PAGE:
To grow cheap marijuana, Italy calls in the army
By Steve Scherer
ROVIGO Italy (Reuters) - Italy legalized marijuana for medical use last year, but the high cost of buying legal pot in a pharmacy meant few people signed up. Now, the government has found a solution: get the army to grow it.
Starting next year, a high-security lab in a military compound in Florence will grow cannabis for Italy's health care system in an experiment the government says could bring safe, legal and affordable marijuana to suffering patients.
The new army supply should allow the government to lower the price for consumers, who now have to pay up to 10 times as much at a pharmacy for marijuana officially imported from Holland as they might for a bag on the street from a local drug dealer.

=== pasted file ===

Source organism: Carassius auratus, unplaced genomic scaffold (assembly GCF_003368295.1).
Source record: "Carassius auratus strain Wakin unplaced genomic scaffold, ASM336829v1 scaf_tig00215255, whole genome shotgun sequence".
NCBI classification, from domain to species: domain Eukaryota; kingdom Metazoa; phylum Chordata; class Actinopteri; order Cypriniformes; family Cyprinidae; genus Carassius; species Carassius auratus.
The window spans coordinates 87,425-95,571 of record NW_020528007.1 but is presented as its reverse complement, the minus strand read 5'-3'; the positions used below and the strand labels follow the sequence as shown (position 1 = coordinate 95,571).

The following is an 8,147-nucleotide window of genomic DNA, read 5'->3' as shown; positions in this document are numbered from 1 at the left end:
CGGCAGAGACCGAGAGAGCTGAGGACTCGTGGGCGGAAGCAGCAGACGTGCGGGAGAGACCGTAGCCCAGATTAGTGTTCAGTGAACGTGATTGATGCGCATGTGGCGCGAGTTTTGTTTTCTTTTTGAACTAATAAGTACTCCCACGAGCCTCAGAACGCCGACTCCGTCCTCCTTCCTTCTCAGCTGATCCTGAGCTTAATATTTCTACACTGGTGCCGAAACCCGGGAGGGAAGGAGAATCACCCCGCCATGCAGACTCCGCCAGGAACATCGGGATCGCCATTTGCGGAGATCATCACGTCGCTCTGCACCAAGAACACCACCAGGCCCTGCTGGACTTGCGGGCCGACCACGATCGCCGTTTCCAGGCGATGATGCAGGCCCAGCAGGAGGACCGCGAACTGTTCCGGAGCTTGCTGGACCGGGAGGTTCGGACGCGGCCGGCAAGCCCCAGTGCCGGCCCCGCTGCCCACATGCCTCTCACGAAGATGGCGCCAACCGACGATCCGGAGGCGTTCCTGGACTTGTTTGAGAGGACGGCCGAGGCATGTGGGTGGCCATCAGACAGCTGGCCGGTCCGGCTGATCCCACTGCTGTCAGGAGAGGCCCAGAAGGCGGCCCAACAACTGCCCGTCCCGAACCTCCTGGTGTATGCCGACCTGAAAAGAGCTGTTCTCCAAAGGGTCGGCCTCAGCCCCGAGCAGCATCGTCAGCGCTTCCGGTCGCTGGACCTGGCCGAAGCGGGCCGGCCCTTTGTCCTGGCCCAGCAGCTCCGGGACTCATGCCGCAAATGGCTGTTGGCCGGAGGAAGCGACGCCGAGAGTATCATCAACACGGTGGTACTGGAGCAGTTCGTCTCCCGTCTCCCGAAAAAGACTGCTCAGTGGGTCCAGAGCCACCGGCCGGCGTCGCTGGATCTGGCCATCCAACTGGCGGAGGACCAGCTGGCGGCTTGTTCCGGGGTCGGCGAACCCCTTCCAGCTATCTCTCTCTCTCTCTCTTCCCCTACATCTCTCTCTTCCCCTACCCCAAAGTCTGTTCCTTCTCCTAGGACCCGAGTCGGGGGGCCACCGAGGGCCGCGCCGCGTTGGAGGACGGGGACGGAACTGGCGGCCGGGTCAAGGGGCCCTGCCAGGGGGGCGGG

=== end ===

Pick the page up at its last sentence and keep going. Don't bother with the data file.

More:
Regional health authorities are expected to offer it to qualified patients cheaply or for free, helping to put mafia-linked drug dealers out of business. But whether large numbers sign up will depend on cultural factors in a Catholic country with an historic stigma against drugs.
About 60 km (40 miles) from Venice, Italy's top cannabis expert, agricultural scientist Gianpaolo Grassi, is trying to grow the perfect pot plant on his 70-hectare research farm, the only place in the country authorized to grow marijuana outdoors with more than 0.2 percent of the psyochactive chemical THC.
His breeds, also blooming indoors under powerful lamps and behind armored doors, are expected to be grown in the Florence military lab, which already produces so-called "orphan drugs" to treat rare diseases.
The powerful odor from flowers in full bloom permeates the air at Grassi's farm. A 10-foot high, barbed wire-crowned fence surrounds the fields, and video cameras peer along the perimeter. The sophisticated system was installed a few years ago to keep out thieves who raided the farm and slashed the walls of the greenhouses to steal the plants. "All kids," chuckles Grassi.
Until the 1960s, this was hemp country, where a variant of cannabis was grown for centuries to make rope, cloth and paper. Continued...